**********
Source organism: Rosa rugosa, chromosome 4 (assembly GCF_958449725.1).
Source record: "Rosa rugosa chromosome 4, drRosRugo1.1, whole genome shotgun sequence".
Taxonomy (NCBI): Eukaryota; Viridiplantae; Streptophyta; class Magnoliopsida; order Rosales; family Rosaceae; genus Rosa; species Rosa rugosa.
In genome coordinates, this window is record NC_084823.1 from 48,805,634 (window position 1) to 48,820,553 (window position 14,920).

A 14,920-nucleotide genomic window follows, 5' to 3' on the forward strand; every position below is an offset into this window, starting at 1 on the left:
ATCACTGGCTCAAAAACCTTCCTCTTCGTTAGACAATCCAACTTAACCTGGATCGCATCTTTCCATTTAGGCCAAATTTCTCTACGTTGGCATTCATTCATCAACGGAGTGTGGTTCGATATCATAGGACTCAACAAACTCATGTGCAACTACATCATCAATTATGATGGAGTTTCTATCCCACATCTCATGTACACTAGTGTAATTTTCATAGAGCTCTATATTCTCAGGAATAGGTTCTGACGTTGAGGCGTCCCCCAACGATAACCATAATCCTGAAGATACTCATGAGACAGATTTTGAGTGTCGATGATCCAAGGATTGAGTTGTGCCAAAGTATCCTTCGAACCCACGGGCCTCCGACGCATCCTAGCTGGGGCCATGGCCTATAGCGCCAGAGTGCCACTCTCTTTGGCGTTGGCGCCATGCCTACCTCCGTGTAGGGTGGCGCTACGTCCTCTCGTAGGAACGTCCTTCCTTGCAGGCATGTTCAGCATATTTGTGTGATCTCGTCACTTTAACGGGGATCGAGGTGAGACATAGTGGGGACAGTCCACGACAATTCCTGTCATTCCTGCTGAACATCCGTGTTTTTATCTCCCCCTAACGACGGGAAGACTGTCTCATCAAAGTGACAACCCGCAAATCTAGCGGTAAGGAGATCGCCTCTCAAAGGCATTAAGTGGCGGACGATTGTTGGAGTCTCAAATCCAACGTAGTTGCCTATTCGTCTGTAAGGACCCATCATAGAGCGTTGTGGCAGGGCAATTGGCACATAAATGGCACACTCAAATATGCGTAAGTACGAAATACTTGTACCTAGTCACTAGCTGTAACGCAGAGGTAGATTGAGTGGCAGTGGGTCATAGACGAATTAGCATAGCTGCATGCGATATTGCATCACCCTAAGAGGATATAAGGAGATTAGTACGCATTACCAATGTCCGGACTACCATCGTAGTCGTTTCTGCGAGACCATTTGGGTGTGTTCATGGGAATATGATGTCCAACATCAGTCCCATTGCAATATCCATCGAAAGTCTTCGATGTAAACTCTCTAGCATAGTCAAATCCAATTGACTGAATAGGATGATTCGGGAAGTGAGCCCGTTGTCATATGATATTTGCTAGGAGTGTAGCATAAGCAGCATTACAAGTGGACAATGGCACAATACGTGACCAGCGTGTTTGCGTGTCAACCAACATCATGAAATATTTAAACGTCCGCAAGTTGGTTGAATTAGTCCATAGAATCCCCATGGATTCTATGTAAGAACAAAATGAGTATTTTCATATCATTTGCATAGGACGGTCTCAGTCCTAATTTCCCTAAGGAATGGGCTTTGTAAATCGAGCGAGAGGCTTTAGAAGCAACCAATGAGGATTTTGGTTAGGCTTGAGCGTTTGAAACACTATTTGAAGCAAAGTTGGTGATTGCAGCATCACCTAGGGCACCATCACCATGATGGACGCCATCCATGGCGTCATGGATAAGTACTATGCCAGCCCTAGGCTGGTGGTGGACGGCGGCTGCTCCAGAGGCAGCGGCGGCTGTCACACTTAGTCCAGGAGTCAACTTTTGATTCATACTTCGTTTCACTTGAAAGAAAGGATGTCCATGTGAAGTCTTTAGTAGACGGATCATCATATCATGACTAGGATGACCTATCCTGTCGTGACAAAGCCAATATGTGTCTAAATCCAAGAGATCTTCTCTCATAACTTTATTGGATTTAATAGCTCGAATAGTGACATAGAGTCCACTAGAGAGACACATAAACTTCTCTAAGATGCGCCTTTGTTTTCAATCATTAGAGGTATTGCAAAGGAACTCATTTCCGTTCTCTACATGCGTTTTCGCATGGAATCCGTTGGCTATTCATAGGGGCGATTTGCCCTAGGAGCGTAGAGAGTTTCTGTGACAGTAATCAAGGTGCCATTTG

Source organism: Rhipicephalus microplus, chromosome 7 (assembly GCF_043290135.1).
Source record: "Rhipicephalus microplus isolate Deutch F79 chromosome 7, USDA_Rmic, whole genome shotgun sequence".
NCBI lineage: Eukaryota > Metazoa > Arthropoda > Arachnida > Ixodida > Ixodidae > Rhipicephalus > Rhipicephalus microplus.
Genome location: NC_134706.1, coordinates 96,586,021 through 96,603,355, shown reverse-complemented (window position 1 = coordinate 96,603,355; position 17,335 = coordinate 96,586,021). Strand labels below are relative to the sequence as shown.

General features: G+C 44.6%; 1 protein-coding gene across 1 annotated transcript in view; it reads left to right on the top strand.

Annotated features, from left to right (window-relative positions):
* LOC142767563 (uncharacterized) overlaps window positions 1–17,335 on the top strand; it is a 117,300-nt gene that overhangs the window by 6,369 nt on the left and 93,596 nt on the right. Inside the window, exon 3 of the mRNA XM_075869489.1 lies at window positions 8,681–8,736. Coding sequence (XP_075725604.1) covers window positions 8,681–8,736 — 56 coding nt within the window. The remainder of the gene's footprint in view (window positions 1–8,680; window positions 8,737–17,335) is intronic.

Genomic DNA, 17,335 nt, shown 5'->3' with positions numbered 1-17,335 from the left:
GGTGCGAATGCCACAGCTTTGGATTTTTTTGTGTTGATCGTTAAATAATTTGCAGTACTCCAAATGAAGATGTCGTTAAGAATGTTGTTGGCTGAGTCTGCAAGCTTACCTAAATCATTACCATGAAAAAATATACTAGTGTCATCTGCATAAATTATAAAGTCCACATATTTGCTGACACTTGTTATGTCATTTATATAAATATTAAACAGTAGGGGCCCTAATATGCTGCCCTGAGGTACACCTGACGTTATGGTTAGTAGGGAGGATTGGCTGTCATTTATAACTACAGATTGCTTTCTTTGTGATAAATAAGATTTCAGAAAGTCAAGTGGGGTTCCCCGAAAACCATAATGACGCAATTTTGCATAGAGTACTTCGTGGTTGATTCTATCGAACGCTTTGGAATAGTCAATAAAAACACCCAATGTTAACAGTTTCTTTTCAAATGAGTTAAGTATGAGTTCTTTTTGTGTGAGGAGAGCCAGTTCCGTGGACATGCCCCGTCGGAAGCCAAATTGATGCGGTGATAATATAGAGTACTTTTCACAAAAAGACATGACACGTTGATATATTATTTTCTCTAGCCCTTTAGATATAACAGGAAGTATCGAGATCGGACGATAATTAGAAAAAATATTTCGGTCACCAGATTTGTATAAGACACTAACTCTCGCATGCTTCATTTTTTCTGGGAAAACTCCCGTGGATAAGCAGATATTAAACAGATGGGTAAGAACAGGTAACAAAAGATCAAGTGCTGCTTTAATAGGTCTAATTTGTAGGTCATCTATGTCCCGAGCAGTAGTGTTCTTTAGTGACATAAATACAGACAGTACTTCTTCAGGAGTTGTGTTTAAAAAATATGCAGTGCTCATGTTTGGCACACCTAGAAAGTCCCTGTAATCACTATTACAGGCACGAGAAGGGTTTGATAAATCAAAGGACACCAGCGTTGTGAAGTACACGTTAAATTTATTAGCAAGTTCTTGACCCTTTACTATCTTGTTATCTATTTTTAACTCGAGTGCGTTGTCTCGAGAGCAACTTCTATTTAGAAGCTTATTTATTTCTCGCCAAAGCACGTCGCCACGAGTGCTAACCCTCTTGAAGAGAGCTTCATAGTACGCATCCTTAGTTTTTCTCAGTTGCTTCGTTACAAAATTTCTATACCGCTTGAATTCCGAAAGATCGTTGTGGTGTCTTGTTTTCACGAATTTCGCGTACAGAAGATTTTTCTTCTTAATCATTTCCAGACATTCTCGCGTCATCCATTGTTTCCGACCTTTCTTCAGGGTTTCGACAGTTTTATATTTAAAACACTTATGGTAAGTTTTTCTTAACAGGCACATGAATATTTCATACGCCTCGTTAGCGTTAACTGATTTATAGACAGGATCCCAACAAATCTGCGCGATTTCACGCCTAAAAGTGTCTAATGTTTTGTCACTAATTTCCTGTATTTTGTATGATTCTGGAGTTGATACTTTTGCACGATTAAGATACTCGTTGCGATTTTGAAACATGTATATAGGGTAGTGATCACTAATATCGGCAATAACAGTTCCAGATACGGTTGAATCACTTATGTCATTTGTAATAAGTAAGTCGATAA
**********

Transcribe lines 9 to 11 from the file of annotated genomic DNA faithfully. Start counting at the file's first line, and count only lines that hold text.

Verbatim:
NCBI lineage: Eukaryota > Metazoa > Arthropoda > Arachnida > Ixodida > Ixodidae > Rhipicephalus > Rhipicephalus microplus.
Genome location: NC_134706.1, coordinates 96,586,021 through 96,603,355, shown reverse-complemented (window position 1 = coordinate 96,603,355; position 17,335 = coordinate 96,586,021). Strand labels below are relative to the sequence as shown.

General features: G+C 44.6%; 1 protein-coding gene across 1 annotated transcript in view; it reads left to right on the top strand.